15 April 2008

Clothesline Controversy

As spring pushes forth its greens and yellows, I'm usually found basking in the sunlight on my front porch, dreaming and scheming for this year's gardening thrust.

Though it's not a gardening thrust. per se, I've really been wanting to get a clothesline for our home.
I just had no idea they were so controversial.


While doing my research into which clothesline might be best for our yard, I encountered several interesting conversations.
Mary, my next door neighbor, cautioned me to make sure I had our clothesline out of view of the road. Apparently our community association dictates that clotheslines cannot be hung within view from the road.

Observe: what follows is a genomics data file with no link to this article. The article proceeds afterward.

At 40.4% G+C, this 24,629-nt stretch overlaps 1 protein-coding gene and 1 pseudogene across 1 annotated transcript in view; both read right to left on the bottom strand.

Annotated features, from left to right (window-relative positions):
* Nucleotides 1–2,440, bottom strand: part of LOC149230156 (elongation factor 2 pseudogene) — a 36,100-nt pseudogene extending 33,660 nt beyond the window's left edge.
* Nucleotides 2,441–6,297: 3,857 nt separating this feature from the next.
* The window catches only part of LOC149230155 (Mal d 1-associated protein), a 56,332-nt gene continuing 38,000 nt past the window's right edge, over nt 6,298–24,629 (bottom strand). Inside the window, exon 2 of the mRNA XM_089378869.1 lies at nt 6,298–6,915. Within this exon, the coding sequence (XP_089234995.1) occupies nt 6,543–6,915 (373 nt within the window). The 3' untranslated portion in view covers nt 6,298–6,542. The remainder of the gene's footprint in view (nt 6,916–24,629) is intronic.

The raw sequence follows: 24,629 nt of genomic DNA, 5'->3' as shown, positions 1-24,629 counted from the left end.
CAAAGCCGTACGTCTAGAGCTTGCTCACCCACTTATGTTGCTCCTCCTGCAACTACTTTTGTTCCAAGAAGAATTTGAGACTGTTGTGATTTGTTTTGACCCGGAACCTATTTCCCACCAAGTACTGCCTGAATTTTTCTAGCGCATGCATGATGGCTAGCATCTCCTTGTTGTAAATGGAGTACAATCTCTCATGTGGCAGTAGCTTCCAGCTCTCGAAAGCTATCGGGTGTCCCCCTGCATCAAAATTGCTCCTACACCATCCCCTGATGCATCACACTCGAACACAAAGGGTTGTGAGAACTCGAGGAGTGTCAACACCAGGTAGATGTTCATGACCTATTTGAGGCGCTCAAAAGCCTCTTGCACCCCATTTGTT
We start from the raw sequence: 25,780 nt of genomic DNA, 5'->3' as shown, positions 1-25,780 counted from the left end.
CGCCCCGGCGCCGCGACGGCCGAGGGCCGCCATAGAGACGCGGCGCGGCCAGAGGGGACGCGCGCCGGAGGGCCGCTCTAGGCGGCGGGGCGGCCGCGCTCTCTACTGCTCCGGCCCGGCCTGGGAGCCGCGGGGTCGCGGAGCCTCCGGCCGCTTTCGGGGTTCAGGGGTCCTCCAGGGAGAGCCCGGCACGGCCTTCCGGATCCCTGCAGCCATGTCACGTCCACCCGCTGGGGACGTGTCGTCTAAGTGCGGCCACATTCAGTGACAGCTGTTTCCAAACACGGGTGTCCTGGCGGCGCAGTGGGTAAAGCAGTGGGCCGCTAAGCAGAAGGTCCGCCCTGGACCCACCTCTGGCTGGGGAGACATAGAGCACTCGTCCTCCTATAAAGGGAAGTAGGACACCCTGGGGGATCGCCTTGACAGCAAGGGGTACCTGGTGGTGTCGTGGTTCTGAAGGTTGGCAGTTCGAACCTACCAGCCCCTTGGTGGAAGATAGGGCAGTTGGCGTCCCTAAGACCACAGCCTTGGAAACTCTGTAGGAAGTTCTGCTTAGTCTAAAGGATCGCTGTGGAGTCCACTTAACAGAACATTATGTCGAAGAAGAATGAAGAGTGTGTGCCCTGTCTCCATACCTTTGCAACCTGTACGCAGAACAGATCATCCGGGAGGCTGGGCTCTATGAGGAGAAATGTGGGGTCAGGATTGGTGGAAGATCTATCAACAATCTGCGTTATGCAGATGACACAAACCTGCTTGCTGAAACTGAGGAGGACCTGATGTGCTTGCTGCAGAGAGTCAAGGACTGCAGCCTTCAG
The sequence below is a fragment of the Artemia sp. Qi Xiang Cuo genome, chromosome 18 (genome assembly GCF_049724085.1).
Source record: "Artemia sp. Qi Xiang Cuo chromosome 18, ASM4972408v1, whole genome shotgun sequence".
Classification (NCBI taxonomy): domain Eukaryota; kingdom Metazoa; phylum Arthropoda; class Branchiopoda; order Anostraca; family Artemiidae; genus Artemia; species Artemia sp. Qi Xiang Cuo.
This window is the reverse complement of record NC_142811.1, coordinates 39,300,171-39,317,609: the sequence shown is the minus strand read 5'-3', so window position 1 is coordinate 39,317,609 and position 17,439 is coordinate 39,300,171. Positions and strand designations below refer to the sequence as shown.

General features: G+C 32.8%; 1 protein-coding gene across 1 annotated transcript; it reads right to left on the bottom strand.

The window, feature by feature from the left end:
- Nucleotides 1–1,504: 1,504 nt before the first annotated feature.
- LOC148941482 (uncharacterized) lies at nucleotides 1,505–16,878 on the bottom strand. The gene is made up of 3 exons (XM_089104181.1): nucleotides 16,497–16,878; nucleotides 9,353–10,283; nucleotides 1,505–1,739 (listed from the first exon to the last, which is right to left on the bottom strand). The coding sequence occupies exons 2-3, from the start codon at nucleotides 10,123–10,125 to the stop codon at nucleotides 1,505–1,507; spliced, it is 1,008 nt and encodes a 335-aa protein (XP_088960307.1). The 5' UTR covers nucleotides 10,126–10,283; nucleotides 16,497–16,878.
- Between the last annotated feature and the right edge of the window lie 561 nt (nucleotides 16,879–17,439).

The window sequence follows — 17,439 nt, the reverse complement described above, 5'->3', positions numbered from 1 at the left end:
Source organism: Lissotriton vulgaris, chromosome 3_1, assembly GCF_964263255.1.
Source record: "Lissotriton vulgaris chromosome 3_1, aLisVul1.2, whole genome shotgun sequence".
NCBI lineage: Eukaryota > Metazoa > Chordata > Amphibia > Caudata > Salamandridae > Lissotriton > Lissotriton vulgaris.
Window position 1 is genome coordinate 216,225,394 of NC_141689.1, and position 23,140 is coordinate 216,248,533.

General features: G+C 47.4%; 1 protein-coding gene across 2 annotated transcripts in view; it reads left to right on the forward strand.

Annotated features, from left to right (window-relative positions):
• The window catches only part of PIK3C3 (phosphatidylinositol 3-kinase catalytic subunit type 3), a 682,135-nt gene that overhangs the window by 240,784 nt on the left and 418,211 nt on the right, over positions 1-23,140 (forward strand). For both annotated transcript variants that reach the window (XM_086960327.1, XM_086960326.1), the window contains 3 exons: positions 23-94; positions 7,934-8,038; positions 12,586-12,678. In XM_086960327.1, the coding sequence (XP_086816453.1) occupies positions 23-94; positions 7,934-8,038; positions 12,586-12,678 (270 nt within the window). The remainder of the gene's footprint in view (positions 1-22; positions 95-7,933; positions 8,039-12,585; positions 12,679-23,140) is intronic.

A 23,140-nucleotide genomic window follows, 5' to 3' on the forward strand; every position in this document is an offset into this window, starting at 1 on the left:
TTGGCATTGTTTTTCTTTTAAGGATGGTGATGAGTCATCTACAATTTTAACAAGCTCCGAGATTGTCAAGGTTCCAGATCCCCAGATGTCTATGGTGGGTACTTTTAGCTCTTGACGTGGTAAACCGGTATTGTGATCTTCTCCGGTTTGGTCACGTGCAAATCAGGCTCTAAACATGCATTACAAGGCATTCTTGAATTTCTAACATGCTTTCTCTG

I did not know we HAD a community association. No one handed me a booklet of by-laws when we moved in. No one has knocked on my door to collect dues. This phantom community association is concerned about clothesline viewage, but leaves our neighborhood sign to decay into rot and ruin... huh.
I did a little on-line shopping and discovered that there are a plethora of designs and styles for clotheslines. The standard T-shape, which strings line between two stationary cross-shaped poles. The Umbrella style clothesline, which uses a single central pole from which all the supports can by "opened up and out", just like you would with your umbrella. There's the retractable pulley system, which attaches to one wall, then to a pole out in the yard, and you can pulley your clothes in toward you and never have to leave your bathroom window (or something like that.)